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Wellness Planning and Maintenance

In order to understand what wellness means to you, you need to determine what you are like when you are well. You can start by making a list of your moods and feelings when you consider yourself to be in a state of wellness. Write down how these moods and feelings contribute to your overall recovery. For example, when you are well, you may feel more energized, which in turn motivates you to exercise. Exercising could be part of your daily routine to stay physically healthy, which is an overall component of your recovery plan.

Once you've identified how you feel when you are well, you can then begin to think of ways to maintain that level of wellness. Wellness strategies are things you can use to help yourself feel better. Most guided recovery programs identify these strategies as part of your "wellness toolbox."

Mental Health America's 10 Tools to "Live Your Life Well" is a good resource to help you build out a list of wellness strategies. Consider each tool, and then determine strategies within that tool that contribute to your everyday wellness. Once you have some strategies listed, think about how each one helps you reach your wellness goal.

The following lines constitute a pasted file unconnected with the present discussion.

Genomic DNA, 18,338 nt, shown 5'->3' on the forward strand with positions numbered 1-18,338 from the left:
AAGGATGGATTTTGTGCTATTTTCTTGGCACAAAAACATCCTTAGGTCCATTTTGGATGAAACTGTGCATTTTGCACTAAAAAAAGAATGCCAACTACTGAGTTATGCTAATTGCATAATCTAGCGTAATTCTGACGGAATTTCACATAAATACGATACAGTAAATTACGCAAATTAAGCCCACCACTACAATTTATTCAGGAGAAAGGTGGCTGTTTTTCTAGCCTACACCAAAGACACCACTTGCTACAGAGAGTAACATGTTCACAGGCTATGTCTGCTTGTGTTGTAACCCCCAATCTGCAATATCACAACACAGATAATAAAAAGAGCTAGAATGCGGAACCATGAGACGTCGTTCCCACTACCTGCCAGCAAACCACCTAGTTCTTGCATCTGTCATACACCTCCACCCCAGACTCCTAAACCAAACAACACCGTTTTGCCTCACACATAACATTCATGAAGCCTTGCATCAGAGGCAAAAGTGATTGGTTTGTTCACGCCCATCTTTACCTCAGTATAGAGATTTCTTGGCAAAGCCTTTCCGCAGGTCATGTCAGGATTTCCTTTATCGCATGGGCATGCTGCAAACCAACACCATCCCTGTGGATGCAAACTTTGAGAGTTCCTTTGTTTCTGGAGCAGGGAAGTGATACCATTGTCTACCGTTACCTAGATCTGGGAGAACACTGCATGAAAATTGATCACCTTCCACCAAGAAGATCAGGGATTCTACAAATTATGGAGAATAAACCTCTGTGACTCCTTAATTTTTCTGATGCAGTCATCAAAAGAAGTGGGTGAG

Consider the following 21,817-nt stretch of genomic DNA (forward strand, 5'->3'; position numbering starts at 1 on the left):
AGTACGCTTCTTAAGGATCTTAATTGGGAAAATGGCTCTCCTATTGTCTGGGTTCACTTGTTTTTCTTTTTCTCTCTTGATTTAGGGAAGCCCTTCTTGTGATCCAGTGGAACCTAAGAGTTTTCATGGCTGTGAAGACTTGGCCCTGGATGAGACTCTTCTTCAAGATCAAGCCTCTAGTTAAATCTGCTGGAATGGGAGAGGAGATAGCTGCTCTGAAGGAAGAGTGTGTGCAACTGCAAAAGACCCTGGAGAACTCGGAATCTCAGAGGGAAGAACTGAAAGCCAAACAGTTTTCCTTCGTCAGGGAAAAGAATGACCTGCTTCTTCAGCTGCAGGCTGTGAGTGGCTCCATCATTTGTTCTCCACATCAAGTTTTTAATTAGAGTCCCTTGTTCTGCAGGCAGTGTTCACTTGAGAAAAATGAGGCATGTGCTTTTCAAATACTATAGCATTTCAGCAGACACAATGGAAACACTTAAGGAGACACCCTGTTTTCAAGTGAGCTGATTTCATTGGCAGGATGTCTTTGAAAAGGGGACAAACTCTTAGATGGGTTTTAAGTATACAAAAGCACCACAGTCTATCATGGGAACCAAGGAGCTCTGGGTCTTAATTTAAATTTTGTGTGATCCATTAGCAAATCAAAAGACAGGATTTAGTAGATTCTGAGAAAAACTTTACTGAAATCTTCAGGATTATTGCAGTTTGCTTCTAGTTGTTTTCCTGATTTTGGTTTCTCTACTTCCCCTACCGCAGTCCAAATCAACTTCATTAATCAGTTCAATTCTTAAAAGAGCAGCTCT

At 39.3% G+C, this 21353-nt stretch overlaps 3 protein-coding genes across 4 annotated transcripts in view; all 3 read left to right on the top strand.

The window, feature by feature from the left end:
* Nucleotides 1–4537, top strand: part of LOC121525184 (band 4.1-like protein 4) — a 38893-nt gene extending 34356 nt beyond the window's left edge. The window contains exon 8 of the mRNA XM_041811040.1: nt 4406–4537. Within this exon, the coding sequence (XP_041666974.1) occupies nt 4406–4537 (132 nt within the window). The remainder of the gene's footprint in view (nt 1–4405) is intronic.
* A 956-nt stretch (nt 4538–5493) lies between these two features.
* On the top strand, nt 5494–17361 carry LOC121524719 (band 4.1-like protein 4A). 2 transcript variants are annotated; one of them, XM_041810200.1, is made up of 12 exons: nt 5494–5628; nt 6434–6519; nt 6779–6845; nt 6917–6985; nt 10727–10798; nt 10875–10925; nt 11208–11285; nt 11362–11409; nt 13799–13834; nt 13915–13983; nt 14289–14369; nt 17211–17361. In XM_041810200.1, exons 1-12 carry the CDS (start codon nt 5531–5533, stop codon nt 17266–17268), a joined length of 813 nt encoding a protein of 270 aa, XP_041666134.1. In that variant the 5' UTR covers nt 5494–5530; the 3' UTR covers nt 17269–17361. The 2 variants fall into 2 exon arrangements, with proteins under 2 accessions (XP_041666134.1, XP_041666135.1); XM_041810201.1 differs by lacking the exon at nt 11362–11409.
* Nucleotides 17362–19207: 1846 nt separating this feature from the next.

Maintaining Wellness

To empower you in your recovery, it may be helpful to identify early warning signs and triggers (both positive and negative) that may affect your wellness. Share this information with individuals in your support network so that when your symptoms increase they know what to look for and how to respond. This isn't necessarily a "crisis plan," instead it is more of a plan of action that you can implement should someone need to intervene.

Answer the following questions:

  • What am I like when I feel great/when I am well?
  • What triggers will increase my symptoms and what triggers will decrease my symptoms?
  • What are some early warning signs for when I need someone else to intervene?
  • How do I want someone to intervene?